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Google

Android/Google Leftovers

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Android
Google

Google's FOSS

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Google
OSS
  • Google updates Santa Tracker open source code with changes from last Christmas

    Is it Christmas time already? Not quite, but we don't have long before kids start counting down the days to Santa's visit. When they ask, Google is again ready to provide an answer.

    Last April, Google open sourced Santa Tracker and its various components. Then it developed new experiences to show off around Christmas time. Eight months later, that code is now open source as well.

  • More News Arrives on Fuchsia, Google's Mystery Open Source OS

    Everyone loves a mystery and if you're a mystery fan you have to be paying attention to Google's mysterious new open source operating system, which is dubbed "fuchsia," alluding to what you get when you mix purple with pink. While you'll read many reports saying that nothing has been said about fuchsia officially, Google engineers actually have popped up in various online forums descrbing the new OS.

Top five 2016 Chromebooks for school and everywhere else

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Google

Chromebooks are now the most popular school laptops of them all. If your school doesn't supply them, here are your best choices.

Read more

Also: How to pick the best Chromebook for school

How to Install Ubuntu on a Chromebook Pixel

Trying to Make Sense of Fuchsia

Filed under
Linux
Google
Gadgets
  • Is Fuschsia Google’s answer to Samsung’s Tizen?

    Google is prepping an open source “Fuchsia” OS that can target IoT, handhelds, and laptops. It uses a new “Magenta” kernel, based on the “LK” project.

    Google has posted GitHub code for an emerging operating system called Fuchsia, designed for a wide range of devices. Like Google’s Android, Chrome OS, and IoT-focused Brillo, Fuchsia is open source — but unlike those platforms, it’s not based on the Linux kernel. Instead, it taps an independent, MIT licensed kernel project called “Little Kernel” (LK), which has been under development for several years.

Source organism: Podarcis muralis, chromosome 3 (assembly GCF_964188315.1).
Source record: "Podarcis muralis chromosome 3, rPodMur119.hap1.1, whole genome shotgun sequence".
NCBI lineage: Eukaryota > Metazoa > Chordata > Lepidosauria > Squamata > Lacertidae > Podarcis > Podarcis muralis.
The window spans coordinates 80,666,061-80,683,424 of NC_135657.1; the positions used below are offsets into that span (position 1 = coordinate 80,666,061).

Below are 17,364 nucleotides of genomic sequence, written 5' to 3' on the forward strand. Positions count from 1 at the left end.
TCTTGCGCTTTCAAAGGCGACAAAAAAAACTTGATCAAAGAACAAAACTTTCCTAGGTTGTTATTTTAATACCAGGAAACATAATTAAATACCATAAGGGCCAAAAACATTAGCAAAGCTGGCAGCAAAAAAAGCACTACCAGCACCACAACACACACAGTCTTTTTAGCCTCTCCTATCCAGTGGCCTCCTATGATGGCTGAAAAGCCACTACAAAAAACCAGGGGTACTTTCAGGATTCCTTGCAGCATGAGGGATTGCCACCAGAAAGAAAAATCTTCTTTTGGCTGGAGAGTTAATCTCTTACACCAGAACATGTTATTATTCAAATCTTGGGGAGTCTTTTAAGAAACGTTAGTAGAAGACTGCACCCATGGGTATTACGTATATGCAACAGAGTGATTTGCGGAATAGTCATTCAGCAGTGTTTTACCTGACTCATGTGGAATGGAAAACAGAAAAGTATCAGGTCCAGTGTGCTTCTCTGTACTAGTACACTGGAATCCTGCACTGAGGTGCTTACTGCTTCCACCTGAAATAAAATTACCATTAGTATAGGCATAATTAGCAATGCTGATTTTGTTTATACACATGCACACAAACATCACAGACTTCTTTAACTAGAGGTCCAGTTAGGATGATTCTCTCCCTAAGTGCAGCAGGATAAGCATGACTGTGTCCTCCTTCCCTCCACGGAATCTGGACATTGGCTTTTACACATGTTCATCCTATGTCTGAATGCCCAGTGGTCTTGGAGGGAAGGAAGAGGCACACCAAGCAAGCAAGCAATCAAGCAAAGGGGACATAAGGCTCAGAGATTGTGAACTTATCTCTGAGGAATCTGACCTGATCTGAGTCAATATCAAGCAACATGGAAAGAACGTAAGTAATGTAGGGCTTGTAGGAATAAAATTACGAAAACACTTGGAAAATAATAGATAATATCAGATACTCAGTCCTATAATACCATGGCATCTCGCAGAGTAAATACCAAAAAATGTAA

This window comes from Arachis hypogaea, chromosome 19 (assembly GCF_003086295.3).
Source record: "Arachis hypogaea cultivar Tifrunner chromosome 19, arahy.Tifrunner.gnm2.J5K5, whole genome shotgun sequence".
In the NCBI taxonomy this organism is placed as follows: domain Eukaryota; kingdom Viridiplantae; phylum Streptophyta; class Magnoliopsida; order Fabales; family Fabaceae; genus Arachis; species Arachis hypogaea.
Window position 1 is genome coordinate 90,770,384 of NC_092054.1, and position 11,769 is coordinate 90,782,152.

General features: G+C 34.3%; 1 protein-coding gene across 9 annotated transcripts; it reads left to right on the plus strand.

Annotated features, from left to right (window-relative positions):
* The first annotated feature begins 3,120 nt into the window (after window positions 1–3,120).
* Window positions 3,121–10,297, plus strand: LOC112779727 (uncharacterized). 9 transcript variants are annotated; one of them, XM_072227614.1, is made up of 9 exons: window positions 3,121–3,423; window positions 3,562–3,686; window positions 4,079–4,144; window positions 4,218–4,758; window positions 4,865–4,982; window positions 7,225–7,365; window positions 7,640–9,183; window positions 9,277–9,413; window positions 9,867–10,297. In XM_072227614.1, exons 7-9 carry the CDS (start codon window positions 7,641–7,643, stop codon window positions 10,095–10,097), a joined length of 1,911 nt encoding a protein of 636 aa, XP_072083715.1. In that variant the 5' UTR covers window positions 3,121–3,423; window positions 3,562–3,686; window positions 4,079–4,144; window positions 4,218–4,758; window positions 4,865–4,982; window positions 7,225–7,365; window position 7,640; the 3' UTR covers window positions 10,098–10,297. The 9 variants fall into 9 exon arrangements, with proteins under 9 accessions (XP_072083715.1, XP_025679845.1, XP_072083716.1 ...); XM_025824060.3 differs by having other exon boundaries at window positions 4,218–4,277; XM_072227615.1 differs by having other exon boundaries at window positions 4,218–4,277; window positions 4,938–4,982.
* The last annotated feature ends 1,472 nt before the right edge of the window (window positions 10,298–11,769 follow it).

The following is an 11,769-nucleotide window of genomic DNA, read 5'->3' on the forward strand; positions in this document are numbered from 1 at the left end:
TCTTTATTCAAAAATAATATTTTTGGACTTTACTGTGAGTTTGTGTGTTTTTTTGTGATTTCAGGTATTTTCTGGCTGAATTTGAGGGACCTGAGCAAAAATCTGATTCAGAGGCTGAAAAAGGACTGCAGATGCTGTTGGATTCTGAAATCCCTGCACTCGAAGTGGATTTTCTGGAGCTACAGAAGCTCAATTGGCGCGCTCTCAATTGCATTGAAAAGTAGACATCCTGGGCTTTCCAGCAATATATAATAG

• Will Google replace Android with Fuchsia?

    Android is one of the most widely used operating systems in the world. But never let it be said that Google is content to rest on past achievements. The company has been hard at work on a new operating system call Fuchsia, and some are wondering if it will eventually replace Android.

  • Google May Paint IoT Fuchsia

    A team at Google is working on a new operating system called "Fuchsia," but details are sparse. Fuchsia "is a new open source project that is not at all related to Android or Chrome OS," said Google spokesperson Joshua Cruz. He declined to provide further details about Fuchsia, saying only that "we have many revolving open source projects at Google." Fuchsia reportedly already has undergone some testing, and it is booting "reasonably well" on NUCs based on Intel's Skylake and Broadwell processors.

  • Why Google’s new Linux-less Fuchsia operating system is a huge deal

    Google has release all the components of the new operating system in a much more permissible MIT license. The community can try it, contribute to it and reuse it.

    Raspberry Pi 3 users will soon be able to play with Fuchsia, according to Google developer Travis Geiselbrecht, who is working on the project.

Go 1.7 is released

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Development
Google

Today we are happy to announce the release of Go 1.7. You can get it from the download page. There are several significant changes in this release: a port for Linux on IBM z Systems (s390x), compiler improvements, the addition of the context package, and support for hierarchical tests and benchmarks.

A new compiler back end, based on static single-assignment form (SSA), has been under development for the past year. By representing a program in SSA form, a compiler may perform advanced optimizations more easily. This new back end generates more compact, more efficient code that includes optimizations like bounds check elimination and common subexpression elimination. We observed a 5–35% speedup across our benchmarks. For now, the new backend is only available for the 64-bit x86 platform ("amd64"), but we’re planning to convert more architecture backends to SSA in future releases.